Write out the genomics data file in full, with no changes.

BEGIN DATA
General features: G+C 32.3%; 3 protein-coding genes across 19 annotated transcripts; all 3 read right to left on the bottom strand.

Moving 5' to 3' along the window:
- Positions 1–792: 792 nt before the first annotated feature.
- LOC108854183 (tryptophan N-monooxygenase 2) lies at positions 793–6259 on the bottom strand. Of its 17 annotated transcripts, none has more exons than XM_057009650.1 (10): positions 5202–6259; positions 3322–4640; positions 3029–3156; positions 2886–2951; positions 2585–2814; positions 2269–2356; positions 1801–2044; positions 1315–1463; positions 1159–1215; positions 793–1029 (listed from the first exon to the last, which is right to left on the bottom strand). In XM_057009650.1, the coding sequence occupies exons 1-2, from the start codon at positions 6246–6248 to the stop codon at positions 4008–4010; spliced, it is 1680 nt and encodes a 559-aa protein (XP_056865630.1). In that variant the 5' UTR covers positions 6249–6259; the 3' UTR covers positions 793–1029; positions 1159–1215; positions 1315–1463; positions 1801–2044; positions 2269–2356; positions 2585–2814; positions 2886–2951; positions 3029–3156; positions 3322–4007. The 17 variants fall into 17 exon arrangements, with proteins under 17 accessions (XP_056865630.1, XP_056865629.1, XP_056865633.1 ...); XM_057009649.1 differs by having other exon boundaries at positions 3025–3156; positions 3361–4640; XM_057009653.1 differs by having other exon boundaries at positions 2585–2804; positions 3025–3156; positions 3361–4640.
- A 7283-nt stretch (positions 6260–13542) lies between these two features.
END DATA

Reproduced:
General features: G+C 32.3%; 3 protein-coding genes across 19 annotated transcripts; all 3 read right to left on the bottom strand.

Moving 5' to 3' along the window:
- Positions 1–792: 792 nt before the first annotated feature.
- LOC108854183 (tryptophan N-monooxygenase 2) lies at positions 793–6259 on the bottom strand. Of its 17 annotated transcripts, none has more exons than XM_057009650.1 (10): positions 5202–6259; positions 3322–4640; positions 3029–3156; positions 2886–2951; positions 2585–2814; positions 2269–2356; positions 1801–2044; positions 1315–1463; positions 1159–1215; positions 793–1029 (listed from the first exon to the last, which is right to left on the bottom strand). In XM_057009650.1, the coding sequence occupies exons 1-2, from the start codon at positions 6246–6248 to the stop codon at positions 4008–4010; spliced, it is 1680 nt and encodes a 559-aa protein (XP_056865630.1). In that variant the 5' UTR covers positions 6249–6259; the 3' UTR covers positions 793–1029; positions 1159–1215; positions 1315–1463; positions 1801–2044; positions 2269–2356; positions 2585–2814; positions 2886–2951; positions 3029–3156; positions 3322–4007. The 17 variants fall into 17 exon arrangements, with proteins under 17 accessions (XP_056865630.1, XP_056865629.1, XP_056865633.1 ...); XM_057009649.1 differs by having other exon boundaries at positions 3025–3156; positions 3361–4640; XM_057009653.1 differs by having other exon boundaries at positions 2585–2804; positions 3025–3156; positions 3361–4640.
- A 7283-nt stretch (positions 6260–13542) lies between these two features.